Notes on the data: Chronic diseases and conditions

Estimated population with rheumatoid arthritis, 2017-18


Policy context:  Rheumatoid arthritis is second most common form of arthritis in Australia. It is a not only chronic but also a systemic autoimmune disease which occurs when the body’s immune system attacks the synovial membranes of within a joint. This causes inflammation, swelling stiffness and loss of function typically in smaller joints in hand and feet but also in other joints and other parts of the body as well [1,2].

Based on self-reported data from the 2017-18 National Health Survey (NHS), around 458,000 Australians (1.9% of the population) have rheumatoid arthritis. Rheumatoid arthritis can occur at any age and the onset of this disease occurs in people aged 35-64 years, however this condition is most common in the 75 years and over age group. In addition, rheumatoid arthritis is slightly more prevalent in women (2.3%) than men (1.5%) [2].


  1. Ackerman IN., Bohensky MA., Pratt C., Gorelik A. and Liew D. Counting the cost: the current and future burden of arthritis. Part 1 Healthcare Costs. Arthritis Australia 2016. Available from:; last accessed 11 December 2019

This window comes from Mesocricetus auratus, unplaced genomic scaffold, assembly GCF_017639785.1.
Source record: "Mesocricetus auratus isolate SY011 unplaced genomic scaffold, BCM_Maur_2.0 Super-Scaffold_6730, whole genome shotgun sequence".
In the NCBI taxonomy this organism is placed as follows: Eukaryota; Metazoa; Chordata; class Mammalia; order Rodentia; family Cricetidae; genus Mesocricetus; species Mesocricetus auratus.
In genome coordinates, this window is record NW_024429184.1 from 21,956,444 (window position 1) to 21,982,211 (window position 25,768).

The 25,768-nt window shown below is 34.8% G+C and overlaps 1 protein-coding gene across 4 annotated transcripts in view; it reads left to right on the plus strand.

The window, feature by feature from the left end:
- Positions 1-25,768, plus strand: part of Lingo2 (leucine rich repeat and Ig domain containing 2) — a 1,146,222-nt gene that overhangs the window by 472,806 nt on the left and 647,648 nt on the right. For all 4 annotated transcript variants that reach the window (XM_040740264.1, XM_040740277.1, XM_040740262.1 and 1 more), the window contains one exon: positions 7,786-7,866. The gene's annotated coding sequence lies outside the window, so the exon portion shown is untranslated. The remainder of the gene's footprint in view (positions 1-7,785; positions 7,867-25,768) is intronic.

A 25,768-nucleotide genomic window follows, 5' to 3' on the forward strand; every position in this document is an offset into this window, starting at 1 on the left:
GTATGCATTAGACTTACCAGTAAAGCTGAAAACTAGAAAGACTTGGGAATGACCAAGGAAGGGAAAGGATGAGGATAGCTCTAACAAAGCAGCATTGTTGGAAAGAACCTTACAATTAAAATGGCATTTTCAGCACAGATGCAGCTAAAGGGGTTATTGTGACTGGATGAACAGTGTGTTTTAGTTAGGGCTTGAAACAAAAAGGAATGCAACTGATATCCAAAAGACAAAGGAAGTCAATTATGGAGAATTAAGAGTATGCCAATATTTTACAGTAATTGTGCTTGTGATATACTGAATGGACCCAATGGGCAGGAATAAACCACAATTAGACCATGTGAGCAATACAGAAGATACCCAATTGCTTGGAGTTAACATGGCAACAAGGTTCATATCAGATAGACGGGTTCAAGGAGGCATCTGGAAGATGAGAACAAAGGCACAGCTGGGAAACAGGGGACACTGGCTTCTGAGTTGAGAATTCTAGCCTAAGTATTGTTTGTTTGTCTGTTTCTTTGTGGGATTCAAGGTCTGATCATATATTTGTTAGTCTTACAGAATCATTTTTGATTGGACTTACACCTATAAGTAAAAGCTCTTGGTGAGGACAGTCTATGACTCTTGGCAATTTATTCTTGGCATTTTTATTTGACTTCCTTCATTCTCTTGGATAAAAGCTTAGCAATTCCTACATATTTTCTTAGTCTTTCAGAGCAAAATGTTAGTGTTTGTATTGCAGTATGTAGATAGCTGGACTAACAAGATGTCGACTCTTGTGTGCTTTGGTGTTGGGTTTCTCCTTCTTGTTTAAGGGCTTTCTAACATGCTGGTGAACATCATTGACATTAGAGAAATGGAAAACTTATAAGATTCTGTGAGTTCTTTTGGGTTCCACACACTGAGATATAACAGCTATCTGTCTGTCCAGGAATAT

2. Australian Institute of Health and Welfare (AIHW). Rheumatoid arthritis. Cat. no. PHE 252. 2019. Available from:; last accessed 11 December 2019


Small area estimates:

Data by Population Health Area, Local Government Area and Primary Health Network are available for the 2014-15 National Health Survey in the data archive.

Differences from data published by the Australian Bureau of Statistics (ABS):

Data by quintile of socioeconomic disadvantage and Remoteness will differ to the extent that data extracted from Survey TableBuilder have been randomised, whereas those published by the ABS are not. In addition, rates published by the ABS for modelled estimates are generally crude rates; rates published by PHIDU are age-standardised.

Indicator detail

These data refer to persons ever been told by a doctor or nurse that they have rheumatoid arthritis and consider their condition to be current and long-term. A long-term condition is defined as a condition that is current and has lasted, or is expected to last, for 6 months or more.


Geography: Data available by , Quintile of socioeconomic disadvantage of area and Remoteness Area


Numerator:  Estimated number of people with rheumatoid arthritis as a current, long-term condition


Denominator:  Total population


Detail of analysis:  Indirectly age-standardised rate per 100 population; and/or indirectly age-standardised ratio, based on the Australian standard


Source:  Compiled by PHIDU based on direct estimates from the 2017–18 National Health Survey, ABS Survey TableBuilder.


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